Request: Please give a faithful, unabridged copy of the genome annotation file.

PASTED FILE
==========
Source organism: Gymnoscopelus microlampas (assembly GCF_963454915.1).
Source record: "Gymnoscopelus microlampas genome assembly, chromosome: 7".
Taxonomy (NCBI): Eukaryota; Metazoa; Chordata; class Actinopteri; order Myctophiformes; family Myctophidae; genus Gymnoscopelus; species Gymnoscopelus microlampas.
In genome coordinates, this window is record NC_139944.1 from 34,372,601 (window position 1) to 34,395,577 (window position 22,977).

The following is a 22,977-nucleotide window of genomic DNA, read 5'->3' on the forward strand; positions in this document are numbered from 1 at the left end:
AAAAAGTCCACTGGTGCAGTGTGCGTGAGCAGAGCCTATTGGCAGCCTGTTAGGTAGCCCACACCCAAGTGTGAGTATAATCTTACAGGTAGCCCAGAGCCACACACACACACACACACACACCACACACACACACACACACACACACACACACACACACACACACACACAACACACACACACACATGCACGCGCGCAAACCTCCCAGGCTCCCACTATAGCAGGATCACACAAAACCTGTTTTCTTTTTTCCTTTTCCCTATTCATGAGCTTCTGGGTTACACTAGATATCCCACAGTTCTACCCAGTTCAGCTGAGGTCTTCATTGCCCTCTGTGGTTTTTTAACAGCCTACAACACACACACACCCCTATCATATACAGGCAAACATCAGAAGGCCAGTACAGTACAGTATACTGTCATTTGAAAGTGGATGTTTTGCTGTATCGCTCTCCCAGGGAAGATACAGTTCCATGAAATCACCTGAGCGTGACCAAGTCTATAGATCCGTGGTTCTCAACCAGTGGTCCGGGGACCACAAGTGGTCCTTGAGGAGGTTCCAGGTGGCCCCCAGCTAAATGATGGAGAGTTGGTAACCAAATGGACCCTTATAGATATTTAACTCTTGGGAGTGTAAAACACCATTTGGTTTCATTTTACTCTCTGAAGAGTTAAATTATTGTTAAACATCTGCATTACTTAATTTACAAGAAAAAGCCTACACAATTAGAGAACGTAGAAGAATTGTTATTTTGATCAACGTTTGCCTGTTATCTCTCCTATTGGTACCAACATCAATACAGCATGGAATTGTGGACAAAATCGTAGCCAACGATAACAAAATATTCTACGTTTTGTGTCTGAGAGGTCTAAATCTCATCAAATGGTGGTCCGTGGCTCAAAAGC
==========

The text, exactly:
Source organism: Gymnoscopelus microlampas (assembly GCF_963454915.1).
Source record: "Gymnoscopelus microlampas genome assembly, chromosome: 7".
Taxonomy (NCBI): Eukaryota; Metazoa; Chordata; class Actinopteri; order Myctophiformes; family Myctophidae; genus Gymnoscopelus; species Gymnoscopelus microlampas.
In genome coordinates, this window is record NC_139944.1 from 34,372,601 (window position 1) to 34,395,577 (window position 22,977).

The following is a 22,977-nucleotide window of genomic DNA, read 5'->3' on the forward strand; positions in this document are numbered from 1 at the left end:
AAAAAGTCCACTGGTGCAGTGTGCGTGAGCAGAGCCTATTGGCAGCCTGTTAGGTAGCCCACACCCAAGTGTGAGTATAATCTTACAGGTAGCCCAGAGCCACACACACACACACACACACACCACACACACACACACACACACACACACACACACACACACACACACACAACACACACACACACATGCACGCGCGCAAACCTCCCAGGCTCCCACTATAGCAGGATCACACAAAACCTGTTTTCTTTTTTCCTTTTCCCTATTCATGAGCTTCTGGGTTACACTAGATATCCCACAGTTCTACCCAGTTCAGCTGAGGTCTTCATTGCCCTCTGTGGTTTTTTAACAGCCTACAACACACACACACCCCTATCATATACAGGCAAACATCAGAAGGCCAGTACAGTACAGTATACTGTCATTTGAAAGTGGATGTTTTGCTGTATCGCTCTCCCAGGGAAGATACAGTTCCATGAAATCACCTGAGCGTGACCAAGTCTATAGATCCGTGGTTCTCAACCAGTGGTCCGGGGACCACAAGTGGTCCTTGAGGAGGTTCCAGGTGGCCCCCAGCTAAATGATGGAGAGTTGGTAACCAAATGGACCCTTATAGATATTTAACTCTTGGGAGTGTAAAACACCATTTGGTTTCATTTTACTCTCTGAAGAGTTAAATTATTGTTAAACATCTGCATTACTTAATTTACAAGAAAAAGCCTACACAATTAGAGAACGTAGAAGAATTGTTATTTTGATCAACGTTTGCCTGTTATCTCTCCTATTGGTACCAACATCAATACAGCATGGAATTGTGGACAAAATCGTAGCCAACGATAACAAAATATTCTACGTTTTGTGTCTGAGAGGTCTAAATCTCATCAAATGGTGGTCCGTGGCTCAAAAGC